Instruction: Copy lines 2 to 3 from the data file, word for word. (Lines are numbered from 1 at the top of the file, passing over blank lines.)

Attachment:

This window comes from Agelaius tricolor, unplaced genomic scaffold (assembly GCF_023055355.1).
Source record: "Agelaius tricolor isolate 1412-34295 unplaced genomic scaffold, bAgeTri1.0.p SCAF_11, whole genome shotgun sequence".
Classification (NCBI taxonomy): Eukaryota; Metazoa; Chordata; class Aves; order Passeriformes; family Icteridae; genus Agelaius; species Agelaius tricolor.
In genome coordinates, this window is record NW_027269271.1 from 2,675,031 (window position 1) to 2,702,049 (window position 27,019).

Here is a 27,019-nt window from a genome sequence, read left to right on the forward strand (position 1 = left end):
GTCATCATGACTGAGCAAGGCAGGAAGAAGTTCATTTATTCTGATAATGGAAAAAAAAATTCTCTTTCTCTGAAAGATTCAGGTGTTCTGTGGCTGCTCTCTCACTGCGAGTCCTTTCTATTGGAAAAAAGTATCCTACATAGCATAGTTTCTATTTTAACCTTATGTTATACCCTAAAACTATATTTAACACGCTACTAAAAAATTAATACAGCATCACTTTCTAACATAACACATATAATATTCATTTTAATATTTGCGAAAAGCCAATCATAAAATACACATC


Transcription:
Source record: "Agelaius tricolor isolate 1412-34295 unplaced genomic scaffold, bAgeTri1.0.p SCAF_11, whole genome shotgun sequence".
Classification (NCBI taxonomy): Eukaryota; Metazoa; Chordata; class Aves; order Passeriformes; family Icteridae; genus Agelaius; species Agelaius tricolor.